But no scientific evidence exists to support the claim that DAT improves any disorder. My Emory University colleague, psychologist Scott O. Lilienfeld, and I published two analyses of DAT literature in Anthrozoos, a multidisciplinary journal of the interactions of people and other animals (in 1998 and 2007), focusing on papers that tried to show that DAT was effective. We found all of these studies fraught with methodological weaknesses that rendered the authors' suppositions untenable. For instance, these studies often lacked a control group with which to compare the so-called positive effects of dolphin therapy. And none of the studies provided evidence for even general feel-good effects enduring beyond the therapy session. Authors of other critiques of DAT have come to the same conclusion.
Just like the snake oil of yesteryear, DAT is a modern-day quack-medicine version of dolphin mythology. Yet it continues to grow in popularity for desperate people persuaded that dolphins dispense a special healing quality that sometimes even modern medicine cannot match. (While similar therapies involve cats, dogs, horses, and other domesticated animals, almost none include direct contact with wild animals.)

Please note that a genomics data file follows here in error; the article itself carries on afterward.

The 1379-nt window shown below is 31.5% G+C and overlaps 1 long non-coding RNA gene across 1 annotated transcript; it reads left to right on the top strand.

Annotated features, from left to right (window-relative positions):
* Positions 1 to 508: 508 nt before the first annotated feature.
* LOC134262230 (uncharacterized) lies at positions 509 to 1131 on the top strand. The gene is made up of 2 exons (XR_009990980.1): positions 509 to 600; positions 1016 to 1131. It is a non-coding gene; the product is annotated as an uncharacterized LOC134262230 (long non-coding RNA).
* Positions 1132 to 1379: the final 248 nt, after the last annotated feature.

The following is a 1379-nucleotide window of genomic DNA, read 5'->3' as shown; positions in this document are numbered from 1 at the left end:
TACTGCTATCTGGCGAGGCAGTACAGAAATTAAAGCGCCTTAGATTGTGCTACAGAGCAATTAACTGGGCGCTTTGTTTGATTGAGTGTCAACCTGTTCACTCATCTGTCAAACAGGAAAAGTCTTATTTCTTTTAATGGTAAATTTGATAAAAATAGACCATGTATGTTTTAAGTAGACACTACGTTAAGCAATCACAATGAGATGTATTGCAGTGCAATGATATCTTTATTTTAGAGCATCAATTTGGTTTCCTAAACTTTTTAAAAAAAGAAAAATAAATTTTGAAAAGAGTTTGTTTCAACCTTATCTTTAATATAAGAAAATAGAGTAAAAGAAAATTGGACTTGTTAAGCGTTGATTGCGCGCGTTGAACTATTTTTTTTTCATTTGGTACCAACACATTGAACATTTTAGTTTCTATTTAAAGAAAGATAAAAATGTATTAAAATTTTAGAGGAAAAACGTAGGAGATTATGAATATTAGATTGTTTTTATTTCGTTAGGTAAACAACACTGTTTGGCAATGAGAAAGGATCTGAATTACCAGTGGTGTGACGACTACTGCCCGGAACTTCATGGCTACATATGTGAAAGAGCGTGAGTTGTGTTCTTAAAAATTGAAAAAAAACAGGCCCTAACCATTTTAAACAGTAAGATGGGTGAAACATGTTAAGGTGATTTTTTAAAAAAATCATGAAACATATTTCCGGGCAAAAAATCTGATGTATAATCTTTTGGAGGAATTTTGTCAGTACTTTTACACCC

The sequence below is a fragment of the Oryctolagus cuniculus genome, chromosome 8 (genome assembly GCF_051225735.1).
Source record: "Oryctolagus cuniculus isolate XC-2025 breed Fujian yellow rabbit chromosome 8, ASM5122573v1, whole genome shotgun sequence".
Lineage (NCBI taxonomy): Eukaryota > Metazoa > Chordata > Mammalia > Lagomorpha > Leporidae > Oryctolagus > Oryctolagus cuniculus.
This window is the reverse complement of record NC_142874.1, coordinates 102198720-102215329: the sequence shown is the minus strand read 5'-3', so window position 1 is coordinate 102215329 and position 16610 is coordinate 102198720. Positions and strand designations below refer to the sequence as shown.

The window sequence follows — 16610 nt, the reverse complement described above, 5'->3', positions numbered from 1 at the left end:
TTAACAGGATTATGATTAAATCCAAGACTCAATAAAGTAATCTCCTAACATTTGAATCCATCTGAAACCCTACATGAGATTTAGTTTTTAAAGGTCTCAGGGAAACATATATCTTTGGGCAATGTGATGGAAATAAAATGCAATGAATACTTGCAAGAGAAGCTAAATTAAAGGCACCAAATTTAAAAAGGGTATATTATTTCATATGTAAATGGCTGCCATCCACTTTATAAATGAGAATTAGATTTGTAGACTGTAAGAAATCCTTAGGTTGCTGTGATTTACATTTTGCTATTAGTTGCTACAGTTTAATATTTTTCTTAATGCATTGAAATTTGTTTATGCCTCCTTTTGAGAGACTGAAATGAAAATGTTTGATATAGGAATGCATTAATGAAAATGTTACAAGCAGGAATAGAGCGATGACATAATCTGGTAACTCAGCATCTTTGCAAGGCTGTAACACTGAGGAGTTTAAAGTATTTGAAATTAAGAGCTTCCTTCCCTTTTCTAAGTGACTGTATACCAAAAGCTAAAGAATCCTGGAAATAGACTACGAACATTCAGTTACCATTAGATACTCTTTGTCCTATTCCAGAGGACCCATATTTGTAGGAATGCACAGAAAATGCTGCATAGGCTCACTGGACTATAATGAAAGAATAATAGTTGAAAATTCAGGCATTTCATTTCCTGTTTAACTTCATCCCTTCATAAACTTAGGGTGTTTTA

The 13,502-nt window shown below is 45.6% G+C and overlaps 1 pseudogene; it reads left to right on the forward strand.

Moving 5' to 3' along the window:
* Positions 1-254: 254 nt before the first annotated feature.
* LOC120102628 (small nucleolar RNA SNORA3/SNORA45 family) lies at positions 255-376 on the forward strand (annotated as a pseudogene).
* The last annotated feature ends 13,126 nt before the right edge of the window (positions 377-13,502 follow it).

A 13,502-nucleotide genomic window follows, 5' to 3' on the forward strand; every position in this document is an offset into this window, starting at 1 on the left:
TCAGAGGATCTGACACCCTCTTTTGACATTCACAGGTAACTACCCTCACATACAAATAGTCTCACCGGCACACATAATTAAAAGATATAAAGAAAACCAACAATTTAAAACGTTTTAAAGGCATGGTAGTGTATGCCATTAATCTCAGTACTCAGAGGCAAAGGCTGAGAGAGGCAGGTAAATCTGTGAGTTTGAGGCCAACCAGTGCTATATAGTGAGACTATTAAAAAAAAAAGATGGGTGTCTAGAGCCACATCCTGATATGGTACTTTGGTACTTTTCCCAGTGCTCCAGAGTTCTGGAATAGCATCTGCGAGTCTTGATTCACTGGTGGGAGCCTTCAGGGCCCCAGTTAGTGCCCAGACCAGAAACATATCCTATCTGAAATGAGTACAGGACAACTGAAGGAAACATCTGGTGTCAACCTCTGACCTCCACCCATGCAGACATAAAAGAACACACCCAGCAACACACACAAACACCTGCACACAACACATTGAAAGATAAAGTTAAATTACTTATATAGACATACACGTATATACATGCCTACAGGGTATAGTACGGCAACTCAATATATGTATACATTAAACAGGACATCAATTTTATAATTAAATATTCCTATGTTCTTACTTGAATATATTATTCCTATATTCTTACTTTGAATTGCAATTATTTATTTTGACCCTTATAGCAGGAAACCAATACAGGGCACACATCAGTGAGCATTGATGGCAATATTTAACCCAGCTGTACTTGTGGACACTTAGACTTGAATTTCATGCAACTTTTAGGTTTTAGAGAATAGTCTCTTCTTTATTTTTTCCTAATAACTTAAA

Some might argue that DAT is not completely devoid of merit because, at the very least, children and adults enjoy interacting with dolphins in a once-in-a-lifetime experience. So, even if DAT provides no scientifically proven salutary benefits whatsoever, who could quarrel with putting a smile, at least temporarily, on the face of a sick child?
There is more to DAT than meets the eye and when one becomes aware of the tradeoffs, DAT no longer seems benign. The costs are enormous, for humans (except for the practitioners) and dolphins alike, in all sorts of ways.
How DAT hurts humans